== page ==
Kitty Post: Life with Feline Leukemia
Updated: Nov 21
The September 2023 Kitty Post provided information on Feline Leukemia (FeLV), a condition which has no definitive cure. While evidence of benefits of homeopathic treatments and lifestyle changes are anecdotal in nature, one recent adopter of a cat with FeLV has made changes to her kitty’s diet and routine that seem to be improving her cat’s quality of life. It should be noted that it is important to consult with your veterinarian before making broad changes to your pet’s care and nutrition.
Again, anecdotal evidence indicates that a caregiver can ease the immune challenges associated with FeLV by following a holistic approach. Key components of one holistic therapy approach are providing: 1) a balanced diet that boosts the immune system; 2) a stress-free home environment; and 3) consistent access to clean drinking water. One supplement that may help FeLV positive cats is Sodium Ascorbate (the powder form of vitamin C). Mixing 1/4 to 1/16 teaspoon in your cat’s food at each meal makes a difference for some cats. Providing a balanced diet of energetic wet food, either prepared at home (recipes are available online) or as commercial canned food that provides a blend of prebiotics, probiotics and digestive enzymes is another example of a therapy that may improve the gut or intestinal health of a cat.
The woman who adopted a FeLV positive cat from BCC was happy to report that her cat has become a beautiful pet with an excellent demeanor after the therapy she provided. She stressed the importance of basic cleanliness. She wipes the cat down with natural aloe wipes a few times a month. She is extra diligent about maintaining the cleanliness of the cat’s litter box. The feeding and water bowls are cleaned carefully every day. Filtered water is used rather than tap water, and she adds trace minerals back into the filtered water. Be sure to consult a vet for the types of minerals and how much is safe for cats. Some minerals given in excess (such as calcium, iron, phosphorus) can cause other health issues (source: www.petmd.com; www. aspcapro.org).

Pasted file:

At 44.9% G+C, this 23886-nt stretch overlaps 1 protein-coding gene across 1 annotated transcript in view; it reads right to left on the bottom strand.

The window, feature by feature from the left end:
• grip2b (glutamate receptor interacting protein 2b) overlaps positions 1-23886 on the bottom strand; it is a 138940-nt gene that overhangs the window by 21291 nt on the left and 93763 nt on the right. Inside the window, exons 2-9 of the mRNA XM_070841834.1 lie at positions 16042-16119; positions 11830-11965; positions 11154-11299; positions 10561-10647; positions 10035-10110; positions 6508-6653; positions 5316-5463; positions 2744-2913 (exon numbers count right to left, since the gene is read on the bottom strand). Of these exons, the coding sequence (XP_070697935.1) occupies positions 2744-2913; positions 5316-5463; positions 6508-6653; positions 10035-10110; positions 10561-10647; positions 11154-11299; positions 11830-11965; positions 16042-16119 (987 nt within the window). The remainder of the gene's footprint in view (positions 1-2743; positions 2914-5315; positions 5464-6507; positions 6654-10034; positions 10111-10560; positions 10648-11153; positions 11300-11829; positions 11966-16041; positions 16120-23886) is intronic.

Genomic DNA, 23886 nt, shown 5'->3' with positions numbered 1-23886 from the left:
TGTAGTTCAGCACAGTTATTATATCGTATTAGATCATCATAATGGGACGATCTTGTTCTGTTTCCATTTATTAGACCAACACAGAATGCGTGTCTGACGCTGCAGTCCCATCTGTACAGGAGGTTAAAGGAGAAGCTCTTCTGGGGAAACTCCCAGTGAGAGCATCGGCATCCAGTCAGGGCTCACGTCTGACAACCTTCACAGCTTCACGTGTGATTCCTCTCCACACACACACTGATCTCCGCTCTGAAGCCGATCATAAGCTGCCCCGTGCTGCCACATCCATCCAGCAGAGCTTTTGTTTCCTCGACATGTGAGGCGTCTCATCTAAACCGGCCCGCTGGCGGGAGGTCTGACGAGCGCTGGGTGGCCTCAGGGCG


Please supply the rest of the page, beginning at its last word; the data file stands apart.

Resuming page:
This adopter also gives the cat supplements such as Cat’s Claw, Lomatium, colloidal silver, seaweed extracts, hemp seeds, olive oil, prebiotic, etc. on a regular basis. Again, it is important to check with your vet before introducing any supplements into your cat’s diet. It is important with cats, just as it is with humans, to do no harm when working to improve health.
This adopter also uses toys and laser pens to encourage regular exercise, especially after meals. The time spent in play is good for all cats’ physical and social/emotional health.
The bottom line is that FeLV cats can be adopted into homes where there are no other cats or where any other cats are also FeLV positive. With proper care at home and veterinary care when needed, these cats may live for years.
Beltsville Community Cats applauds all families who provide quality care for their pets. We would like to acknowledge all of those people who knowingly take on the responsibilities associated with pets that have special social, emotional or health concerns. As Sigmund Freud put it, “Time spent with cats is never wasted.”